Ayrshire or Cunninghame Cattle
Few things have brought more distinction to the name of Ayrshire than the county’s breed of dairy cattle. The Ayrshires have brought prosperity to the land of their origin and proved their worth in most dairy farming areas of the world. For over 150 years they have been one of the best all round dairy breeds and have shown their adaptability to a wide variety of climates and conditions.
The distinctive and pleasing appearance of the Ayrshire has made it easily identifiable, even to the layman, be it on the pastures of its native county, the prairies of Canada or the green fields of New Zealand. Unfortunately, the modem practice of dehorning has robbed it of its crowning glory.
The breed as we know it is not indigenous to the county, indeed, it bears little resemblance to the cattle kept by Ayrshire farmers of 250 years ago. The native breed was small and stocky, their rough coats were black, black and white or dark brown in colour, and their meat and milk production was poor.
Until the middle of the 18th century, the countryside of Ayrshire was very much in its natural state. The soil was wet, cold and badly cultivated; it seems incredible that manure was not commonly applied to the land in the county until the 1760’s. Agriculture as an industry did not exist and farming was conducted at little above subsistence level for the families engaged in it. The heavy horse was only starting to take over from the ox and wheeled carts to replace sledges.
The inefficient state of farming meant that farmers were unable to produce enough fodder to allow them to keep a reasonable number of cattle through the winter months and each autumn all but a few breeding animals were slaughtered and their meat salted. In bad seasons, the few that were over-wintered were bled regularly, the blood being mixed with oatmeal to supplement the diet of the farmer and his family. Bleeding and calf production left the cattle permanently emaciated and never able to reach a reasonable standard of quality in themselves or their offspring. Large herds of cattle were unknown and milk production was not on a commercial scale.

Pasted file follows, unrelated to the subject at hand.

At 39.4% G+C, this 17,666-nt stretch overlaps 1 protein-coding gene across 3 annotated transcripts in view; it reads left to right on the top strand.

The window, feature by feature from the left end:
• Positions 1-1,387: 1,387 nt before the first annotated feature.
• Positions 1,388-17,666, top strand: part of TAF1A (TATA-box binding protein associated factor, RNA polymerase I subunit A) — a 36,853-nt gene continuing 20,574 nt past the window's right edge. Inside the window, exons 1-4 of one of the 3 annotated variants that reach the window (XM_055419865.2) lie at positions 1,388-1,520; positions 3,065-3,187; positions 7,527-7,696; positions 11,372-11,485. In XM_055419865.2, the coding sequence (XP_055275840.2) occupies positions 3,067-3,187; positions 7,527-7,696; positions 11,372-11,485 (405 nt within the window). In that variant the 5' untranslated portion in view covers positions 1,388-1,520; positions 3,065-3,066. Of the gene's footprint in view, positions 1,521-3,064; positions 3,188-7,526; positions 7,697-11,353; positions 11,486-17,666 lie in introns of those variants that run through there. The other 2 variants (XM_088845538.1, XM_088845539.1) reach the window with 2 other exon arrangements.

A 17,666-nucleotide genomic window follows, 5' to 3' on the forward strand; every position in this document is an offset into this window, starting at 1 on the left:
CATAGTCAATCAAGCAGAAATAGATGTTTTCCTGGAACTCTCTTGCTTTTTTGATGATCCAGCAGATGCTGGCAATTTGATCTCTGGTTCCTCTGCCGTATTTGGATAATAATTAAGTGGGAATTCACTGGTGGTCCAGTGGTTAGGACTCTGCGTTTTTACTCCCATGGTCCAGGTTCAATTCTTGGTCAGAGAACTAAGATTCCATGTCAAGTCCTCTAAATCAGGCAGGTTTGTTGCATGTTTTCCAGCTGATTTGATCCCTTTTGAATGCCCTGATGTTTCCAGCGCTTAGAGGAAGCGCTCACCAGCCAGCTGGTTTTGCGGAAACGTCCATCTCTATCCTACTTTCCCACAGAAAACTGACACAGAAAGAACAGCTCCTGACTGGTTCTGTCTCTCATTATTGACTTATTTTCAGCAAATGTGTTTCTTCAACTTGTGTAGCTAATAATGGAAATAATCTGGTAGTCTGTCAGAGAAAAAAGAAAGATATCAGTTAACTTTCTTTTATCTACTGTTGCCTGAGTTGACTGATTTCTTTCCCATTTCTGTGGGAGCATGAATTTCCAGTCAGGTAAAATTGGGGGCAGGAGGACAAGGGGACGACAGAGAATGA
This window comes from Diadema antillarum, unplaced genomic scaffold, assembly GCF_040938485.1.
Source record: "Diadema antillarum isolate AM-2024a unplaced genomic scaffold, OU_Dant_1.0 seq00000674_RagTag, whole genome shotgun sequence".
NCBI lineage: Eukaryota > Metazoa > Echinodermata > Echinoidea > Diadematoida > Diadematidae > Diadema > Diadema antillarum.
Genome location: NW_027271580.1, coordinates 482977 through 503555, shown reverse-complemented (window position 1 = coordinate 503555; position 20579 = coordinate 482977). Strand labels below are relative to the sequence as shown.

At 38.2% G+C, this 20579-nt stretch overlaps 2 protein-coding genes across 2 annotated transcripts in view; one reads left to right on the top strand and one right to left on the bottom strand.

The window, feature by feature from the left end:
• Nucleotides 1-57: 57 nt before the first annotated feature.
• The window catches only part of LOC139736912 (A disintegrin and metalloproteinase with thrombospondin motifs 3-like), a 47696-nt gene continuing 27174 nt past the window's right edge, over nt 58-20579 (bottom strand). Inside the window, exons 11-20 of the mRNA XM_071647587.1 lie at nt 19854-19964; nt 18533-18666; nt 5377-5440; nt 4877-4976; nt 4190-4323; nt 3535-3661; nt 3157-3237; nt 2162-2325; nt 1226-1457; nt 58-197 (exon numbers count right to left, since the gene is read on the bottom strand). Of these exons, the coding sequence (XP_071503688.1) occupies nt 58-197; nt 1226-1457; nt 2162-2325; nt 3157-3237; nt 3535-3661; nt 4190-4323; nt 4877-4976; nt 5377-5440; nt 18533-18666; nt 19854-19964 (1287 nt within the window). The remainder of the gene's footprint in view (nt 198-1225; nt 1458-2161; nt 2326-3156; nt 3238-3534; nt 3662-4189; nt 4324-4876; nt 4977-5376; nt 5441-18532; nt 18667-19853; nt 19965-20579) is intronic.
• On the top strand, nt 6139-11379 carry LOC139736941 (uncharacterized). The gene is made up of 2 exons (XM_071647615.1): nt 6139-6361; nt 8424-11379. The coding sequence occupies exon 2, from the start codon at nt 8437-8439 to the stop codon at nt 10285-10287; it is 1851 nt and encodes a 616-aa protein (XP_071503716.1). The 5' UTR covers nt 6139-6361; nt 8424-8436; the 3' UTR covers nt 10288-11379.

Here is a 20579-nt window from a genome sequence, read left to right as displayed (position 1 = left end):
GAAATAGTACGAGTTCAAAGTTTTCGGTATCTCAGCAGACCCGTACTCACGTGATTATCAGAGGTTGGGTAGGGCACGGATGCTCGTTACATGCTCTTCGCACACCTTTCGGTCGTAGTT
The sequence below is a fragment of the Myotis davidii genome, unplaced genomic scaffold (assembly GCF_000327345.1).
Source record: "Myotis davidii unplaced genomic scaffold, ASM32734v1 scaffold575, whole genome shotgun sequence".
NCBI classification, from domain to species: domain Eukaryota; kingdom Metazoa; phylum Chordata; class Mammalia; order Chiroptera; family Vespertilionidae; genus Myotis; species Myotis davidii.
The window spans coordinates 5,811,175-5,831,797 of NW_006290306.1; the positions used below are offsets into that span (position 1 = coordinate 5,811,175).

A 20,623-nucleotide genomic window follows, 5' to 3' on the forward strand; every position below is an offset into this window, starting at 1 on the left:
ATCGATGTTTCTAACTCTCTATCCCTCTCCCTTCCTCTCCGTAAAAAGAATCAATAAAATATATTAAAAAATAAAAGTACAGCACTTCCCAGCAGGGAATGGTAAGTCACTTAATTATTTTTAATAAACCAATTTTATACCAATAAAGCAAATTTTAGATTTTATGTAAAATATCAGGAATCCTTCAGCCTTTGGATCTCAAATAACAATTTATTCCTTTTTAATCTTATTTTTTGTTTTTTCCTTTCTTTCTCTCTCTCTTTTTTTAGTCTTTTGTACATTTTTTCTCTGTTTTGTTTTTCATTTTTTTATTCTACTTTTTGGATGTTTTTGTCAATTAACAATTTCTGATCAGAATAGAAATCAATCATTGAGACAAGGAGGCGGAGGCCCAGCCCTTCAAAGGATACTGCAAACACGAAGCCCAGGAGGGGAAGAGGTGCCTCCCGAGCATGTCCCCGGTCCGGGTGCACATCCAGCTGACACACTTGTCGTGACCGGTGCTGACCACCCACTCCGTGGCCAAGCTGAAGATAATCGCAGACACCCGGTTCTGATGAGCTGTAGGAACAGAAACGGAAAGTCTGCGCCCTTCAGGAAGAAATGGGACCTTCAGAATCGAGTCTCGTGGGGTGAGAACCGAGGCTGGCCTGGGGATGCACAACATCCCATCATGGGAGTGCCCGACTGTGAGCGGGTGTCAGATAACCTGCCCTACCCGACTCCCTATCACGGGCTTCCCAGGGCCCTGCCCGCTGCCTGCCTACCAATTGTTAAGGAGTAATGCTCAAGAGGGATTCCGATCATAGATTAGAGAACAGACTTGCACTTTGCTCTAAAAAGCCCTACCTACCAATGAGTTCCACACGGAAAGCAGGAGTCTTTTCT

A few enlightened landowners encouraged new farming methods and began the transformation of Ayrshire into the excellent farming land of modern times. Crop rotation, soil improvement, new designs of plough, the planting of shelter belts of trees, the enclosing of fields with hedges and dykes, and improved animal husbandry were all promoted.
Amongst the enlightened men to whom we are indebted were:- the 10th and 11th Earls of Eglinton; the 4th Earl of Loudoun; Alexander Fairlie of Fairlie Estate, Dundonald; John Dunlop of Dunlop; Bruce Campbell of Galston; General Stewart of Stair; John Orr of Barrowfield; Colonel Blair of Blair; the Oswalds of Auchencruive; the Boswells of Auchinleck; the Brisbanes of Largs; and Colonel Fullarton of Fullarton, Troon.
Improvements in pasture land and fodder production allowed the keeping and over-wintering of more cattle and as part of the new attitude to farming, men began to develop better cattle.
As nothing was recorded at the time, it is impossible to be certain about the early evolution of the Ayrshire dairy breed. Even the timing is in doubt. Generally, improvement is said to have begun in the third quarter of the 18th century but there is an indication that it may have started very much earlier. In a treatise entitled, A General View of the Agriculture in the County of Ayr, written in 1793, Colonel William Fullarton of Troon observed that ‘a breed of cattle has for more than a century been established, remarkable for the quantity and quality of their milk production. They have long been denominated the Dunlop breed.’
There can be no doubt that Fullarton was referring to the early stages of the Ayrshires. It appears that in the beginning they took their name from the parish of Dunlop or from the Dunlops of Dunlop, the local gentry who are known to have been involved in their improvement. In other parts of Ayrshire, they became known as Cunninghame cattle and, eventually, when their fame spread beyond the county, they were called Ayrshire cattle. In other words, the name became less localised as the breed spread out from its source.